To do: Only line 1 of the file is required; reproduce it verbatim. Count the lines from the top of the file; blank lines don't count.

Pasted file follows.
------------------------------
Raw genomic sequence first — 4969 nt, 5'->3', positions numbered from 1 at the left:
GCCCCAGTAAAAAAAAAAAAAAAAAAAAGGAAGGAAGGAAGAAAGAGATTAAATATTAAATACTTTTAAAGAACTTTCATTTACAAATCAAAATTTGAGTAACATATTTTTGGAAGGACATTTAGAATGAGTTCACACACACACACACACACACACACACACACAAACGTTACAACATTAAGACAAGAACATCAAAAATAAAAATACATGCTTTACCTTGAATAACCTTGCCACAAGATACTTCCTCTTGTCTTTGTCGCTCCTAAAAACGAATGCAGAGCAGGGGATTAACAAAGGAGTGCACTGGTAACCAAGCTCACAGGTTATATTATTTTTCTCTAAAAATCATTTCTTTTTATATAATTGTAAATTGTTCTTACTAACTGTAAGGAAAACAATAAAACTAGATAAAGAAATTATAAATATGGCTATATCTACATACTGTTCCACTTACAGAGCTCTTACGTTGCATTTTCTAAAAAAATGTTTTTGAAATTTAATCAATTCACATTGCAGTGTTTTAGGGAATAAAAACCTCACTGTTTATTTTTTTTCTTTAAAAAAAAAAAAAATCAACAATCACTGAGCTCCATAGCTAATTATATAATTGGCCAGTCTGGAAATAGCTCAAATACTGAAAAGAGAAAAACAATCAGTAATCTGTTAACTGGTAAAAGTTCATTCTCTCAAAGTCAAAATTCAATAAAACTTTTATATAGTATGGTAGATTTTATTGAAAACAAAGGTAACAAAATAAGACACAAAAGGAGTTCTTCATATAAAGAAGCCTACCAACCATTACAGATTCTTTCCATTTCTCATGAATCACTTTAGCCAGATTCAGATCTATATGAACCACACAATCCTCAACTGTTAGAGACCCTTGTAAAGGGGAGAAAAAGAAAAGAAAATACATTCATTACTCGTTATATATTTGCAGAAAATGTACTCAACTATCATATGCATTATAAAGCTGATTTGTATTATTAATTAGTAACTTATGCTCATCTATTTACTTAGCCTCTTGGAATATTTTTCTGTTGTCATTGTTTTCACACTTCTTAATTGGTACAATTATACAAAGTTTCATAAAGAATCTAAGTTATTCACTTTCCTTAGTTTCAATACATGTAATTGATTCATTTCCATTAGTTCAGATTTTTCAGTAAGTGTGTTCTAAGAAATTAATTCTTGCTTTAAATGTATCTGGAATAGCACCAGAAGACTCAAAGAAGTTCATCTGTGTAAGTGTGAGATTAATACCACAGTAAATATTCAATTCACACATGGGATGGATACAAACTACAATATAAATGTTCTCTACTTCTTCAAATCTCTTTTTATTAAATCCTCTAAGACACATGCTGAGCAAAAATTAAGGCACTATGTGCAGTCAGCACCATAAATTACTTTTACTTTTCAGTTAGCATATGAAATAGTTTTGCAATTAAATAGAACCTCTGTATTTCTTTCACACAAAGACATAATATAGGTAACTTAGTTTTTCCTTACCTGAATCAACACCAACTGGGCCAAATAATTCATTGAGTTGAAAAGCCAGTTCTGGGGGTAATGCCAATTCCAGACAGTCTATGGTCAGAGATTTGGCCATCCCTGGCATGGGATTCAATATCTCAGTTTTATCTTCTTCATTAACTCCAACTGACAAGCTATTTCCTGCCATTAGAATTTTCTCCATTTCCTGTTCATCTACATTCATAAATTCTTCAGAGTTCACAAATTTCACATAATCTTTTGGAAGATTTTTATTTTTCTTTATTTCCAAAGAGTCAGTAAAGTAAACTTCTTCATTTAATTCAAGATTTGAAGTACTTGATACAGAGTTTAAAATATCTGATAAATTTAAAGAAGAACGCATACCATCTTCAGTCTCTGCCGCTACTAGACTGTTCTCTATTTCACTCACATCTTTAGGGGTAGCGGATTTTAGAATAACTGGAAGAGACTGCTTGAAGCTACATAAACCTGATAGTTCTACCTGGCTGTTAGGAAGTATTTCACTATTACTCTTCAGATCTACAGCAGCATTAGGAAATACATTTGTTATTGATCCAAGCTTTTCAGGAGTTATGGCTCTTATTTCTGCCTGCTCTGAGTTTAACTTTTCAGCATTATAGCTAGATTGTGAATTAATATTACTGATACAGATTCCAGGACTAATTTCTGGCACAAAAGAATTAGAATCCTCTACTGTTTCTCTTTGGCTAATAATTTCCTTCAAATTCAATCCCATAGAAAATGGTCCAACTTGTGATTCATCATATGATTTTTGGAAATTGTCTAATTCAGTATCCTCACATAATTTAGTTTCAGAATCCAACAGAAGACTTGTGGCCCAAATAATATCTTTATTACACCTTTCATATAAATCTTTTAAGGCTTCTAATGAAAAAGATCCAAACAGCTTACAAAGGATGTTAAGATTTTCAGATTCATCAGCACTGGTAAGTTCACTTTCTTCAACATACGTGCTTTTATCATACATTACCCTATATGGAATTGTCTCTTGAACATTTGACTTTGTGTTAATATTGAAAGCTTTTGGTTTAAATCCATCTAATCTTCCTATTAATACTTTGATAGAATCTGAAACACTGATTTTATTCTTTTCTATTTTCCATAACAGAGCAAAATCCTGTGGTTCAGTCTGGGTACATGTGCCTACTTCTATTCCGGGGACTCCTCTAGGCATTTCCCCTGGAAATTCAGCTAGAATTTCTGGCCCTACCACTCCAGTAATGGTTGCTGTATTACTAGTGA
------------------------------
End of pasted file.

Raw genomic sequence first — 4969 nt, 5'->3', positions numbered from 1 at the left: